Viewing Nature in Healthcare Environments

Introduction

Views of nature reduce patient stress and improve mental health while facilitating healing.

Pain Relief

After gall bladder surgery, patients with a view of nature spent less time in the hospital and needed less pain medicine than people without a nature view. Thus, people have a higher tolerance for pain when looking at videotapes of nature. Study participants experienced a nature scene mural and a tape of nature sounds or looked at the blank ceiling of the procedure room. They also use the best wood level to calculate the perfect temperature. Pain control was improved in the people who experienced nature-distraction intervention compared to those who looked at the blank ceiling. There was no difference in patient-reported anxiety and satisfaction among the two study groups.

Blood Pressure

On days when a nature video was played in the waiting room at a blood donor center, blood donors had lower pulse and blood pressure readings than on days when ordinary daytime television or videos of urban scenes were played.

Cancer

Danish cancer patients value outdoor views because they are “a way of connecting with personal life stories”. Thinking about these life stories was found to block patients’ negative thoughts and the positive ramifications of bringing life stories to mind were in addition to the desirable effects derived from being in natural light and seeing nature. It was particularly desirable for observed spaces to include some visible human.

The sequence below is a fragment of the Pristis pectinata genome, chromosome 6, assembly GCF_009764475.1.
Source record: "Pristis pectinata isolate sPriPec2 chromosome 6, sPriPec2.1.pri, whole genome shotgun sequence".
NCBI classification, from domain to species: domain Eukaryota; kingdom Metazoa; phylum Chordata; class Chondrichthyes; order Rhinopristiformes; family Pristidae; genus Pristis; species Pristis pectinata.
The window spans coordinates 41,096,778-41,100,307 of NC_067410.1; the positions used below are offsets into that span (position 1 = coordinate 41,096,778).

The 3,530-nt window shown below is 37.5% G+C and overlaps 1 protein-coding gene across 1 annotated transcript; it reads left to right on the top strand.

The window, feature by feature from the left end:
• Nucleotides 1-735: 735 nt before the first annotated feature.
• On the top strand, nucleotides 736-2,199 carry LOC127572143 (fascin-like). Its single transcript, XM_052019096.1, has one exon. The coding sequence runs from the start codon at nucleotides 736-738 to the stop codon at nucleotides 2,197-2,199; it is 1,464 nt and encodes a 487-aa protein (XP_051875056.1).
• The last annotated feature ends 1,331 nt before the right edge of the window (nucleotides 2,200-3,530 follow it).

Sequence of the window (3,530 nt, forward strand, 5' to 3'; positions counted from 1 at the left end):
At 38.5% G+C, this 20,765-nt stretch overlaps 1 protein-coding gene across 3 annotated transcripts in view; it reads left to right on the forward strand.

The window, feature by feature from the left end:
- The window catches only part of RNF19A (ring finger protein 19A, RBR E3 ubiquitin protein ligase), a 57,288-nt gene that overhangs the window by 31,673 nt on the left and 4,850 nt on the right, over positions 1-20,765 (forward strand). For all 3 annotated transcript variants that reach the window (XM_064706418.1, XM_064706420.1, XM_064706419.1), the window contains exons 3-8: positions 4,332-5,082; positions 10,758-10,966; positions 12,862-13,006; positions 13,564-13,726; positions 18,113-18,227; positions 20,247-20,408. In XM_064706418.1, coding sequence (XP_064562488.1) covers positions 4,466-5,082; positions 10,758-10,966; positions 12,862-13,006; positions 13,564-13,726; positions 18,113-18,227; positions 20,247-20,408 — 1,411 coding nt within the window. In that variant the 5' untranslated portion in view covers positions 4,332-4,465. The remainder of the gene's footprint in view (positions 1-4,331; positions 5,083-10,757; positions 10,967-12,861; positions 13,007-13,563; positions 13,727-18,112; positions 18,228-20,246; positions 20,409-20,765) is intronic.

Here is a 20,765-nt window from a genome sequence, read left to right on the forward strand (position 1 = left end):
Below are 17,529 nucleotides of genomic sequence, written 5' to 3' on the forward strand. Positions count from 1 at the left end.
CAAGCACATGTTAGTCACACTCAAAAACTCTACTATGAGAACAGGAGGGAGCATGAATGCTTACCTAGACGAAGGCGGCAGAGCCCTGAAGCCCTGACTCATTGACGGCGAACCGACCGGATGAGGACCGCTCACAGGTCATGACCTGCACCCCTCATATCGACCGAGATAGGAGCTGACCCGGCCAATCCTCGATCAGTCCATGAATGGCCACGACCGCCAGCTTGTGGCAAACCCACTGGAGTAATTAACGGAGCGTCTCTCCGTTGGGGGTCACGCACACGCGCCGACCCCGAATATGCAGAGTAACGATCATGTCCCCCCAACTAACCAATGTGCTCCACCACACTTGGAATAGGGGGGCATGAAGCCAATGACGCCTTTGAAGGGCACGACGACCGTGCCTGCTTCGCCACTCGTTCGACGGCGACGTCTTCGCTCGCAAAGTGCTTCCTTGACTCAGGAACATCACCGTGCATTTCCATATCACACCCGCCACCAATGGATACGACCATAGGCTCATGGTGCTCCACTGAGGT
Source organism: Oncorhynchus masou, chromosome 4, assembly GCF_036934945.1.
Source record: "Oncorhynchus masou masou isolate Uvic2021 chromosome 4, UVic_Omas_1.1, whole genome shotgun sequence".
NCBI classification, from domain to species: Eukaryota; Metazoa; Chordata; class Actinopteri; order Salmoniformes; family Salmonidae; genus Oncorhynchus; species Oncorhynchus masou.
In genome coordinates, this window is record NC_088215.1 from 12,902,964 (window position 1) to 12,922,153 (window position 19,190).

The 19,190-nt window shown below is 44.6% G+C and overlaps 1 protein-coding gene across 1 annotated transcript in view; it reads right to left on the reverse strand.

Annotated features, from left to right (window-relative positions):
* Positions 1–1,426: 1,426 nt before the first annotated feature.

Reduce Stress

Art used in healthcare settings be realistic depictions of green (not arid) landscapes (this could also be flowers in a garden) with an open foreground and groupings of trees with broad canopies. Visible Water should be calm. They also recommend that abstract art is avoided inpatient areas as well as depictions of situations that could be seen as threatening. This sort of art has been shown to distract viewers from stressful thoughts. Moreover, when art consistent was added in still or video form to an emergency department waiting room, researchers identified a “significant reduction in restless behavior and an increase in socialization. A decrease in the number of people staring at other people was also found, which has implications for privacy. Significant reduction in noise levels was found at both sites as well”.

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